UK Registered Charity 1122246 This website would not be possible without the kind help of Tony Martin of the “AV Martin Charitable Foundation”

BMF case now owner and cat are doing well

If two individuals are healthy, MRSA can spread from one to the other without either noticing – it is in people and animals that have wounds or some form of immune system problem that such transmission is more likely to cause infection. As it lives on the skin, in the airways and in the environment, MRSA can be spread by skin-to-skin contact (e.g. shaking hands; contact sports) or from indirect contact (e.g. sharing exercise equipment; coughs and sneezes). It can be spread from one environment to another by being carried on people or animals (e.g. a person can take a strain of MRSA from their home with them to a hospital).

MRSA may move in this way from:

  1. a person to their environment
  2. the environment to another person,
  3. from one person to another person
  4. from a person to an animal
  5. from an animal to a person
  6. from a person to an animal
  7. from an animal to their environment
  8. from the environment to an animal

It is worth noting that MRSA is less commonly found on companion animals than on people – it is much more common for an animal to get MRSA from their owner than the other way around.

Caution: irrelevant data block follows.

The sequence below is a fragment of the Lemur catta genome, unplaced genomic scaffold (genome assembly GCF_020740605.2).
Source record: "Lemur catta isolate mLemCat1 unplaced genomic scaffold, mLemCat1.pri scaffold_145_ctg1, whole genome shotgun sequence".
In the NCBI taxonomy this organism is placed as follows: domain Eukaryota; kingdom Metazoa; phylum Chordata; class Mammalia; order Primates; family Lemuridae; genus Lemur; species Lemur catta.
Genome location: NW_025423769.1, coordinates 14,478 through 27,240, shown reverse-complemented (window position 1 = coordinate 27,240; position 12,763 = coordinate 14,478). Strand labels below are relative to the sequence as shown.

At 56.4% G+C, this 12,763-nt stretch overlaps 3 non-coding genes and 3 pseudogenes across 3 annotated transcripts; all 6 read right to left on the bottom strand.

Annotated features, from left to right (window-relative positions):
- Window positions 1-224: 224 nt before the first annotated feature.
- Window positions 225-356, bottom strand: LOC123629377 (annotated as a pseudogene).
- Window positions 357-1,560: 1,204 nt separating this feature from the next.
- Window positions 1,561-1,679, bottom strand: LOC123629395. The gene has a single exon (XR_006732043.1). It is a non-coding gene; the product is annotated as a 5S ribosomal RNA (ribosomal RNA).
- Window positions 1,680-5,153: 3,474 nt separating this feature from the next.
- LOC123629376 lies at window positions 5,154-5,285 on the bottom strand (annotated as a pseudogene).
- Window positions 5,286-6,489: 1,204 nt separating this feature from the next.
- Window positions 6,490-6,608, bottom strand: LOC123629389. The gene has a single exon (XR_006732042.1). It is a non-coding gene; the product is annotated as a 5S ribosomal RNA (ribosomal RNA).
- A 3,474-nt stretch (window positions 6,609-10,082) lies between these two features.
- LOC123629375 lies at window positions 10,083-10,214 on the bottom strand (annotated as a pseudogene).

Pets may therefore get MRSA from contact with their owners or other humans (such as owners or veterinary staff). As with humans, pets have immune systems and are at highest risk of actual MRSA infection (as opposed to carriage or colonization) when their immune system is compromised or if they have wounds (e.g. surgical incisions).

Hospitals always present a higher risk of infection. This is because they are closed environments (so people come into close contact with each other); there are lots of patients and staff coming in through the doors (who can therefore bring MRSA in); and there are large numbers of ill patients whose immune systems may not be working as well as normal (who can therefore get infections), as well as large numbers of surgical cases with big wounds.

For this reason we must all be particularly careful to practice good hygiene in hospitals!

All about infections

PC_skin_infections-header

Skin Infections & Pyoderma

1. How significant is infected dermatitis to the overall health of a dog? Superficial bacterial skin infections or pyoderma rarely cause significant illness. The clinical signs include itching, pustules, scaling [&hellip

GEN-impact-petcarers-girl-with-dog-header

MRSP

What are MRSP and Staphylococcus pseudintermedius? Staphylococcus pseudintermedius is a bacterium that is commonly found on the skin or in the nose or intestinal tract of 50% of more of [&hellip

PC-vet-labwork-header

Testing for MRSA

How do we test for MRSA? The only way to identify MRSA is to take a sample and analyse it in a laboratory. A culture can identify the bacteria and [&hellip

How we have Helped

The support I have received from Jill @ pets-mrsa has been invaluable. Through her I have been helped and given advice from several top veterinary surgeons and microbiologists. My dog [&hellip

Anna Foster

I am so grateful to Jill Moss and Lori Spagnoli for all the information and comfort they gave me during the nine month fight we had with MRSI. Our English [&hellip

Charlotte – Max

View more

Corporate Supporters

Educational Partners

Media Supporters

Supporters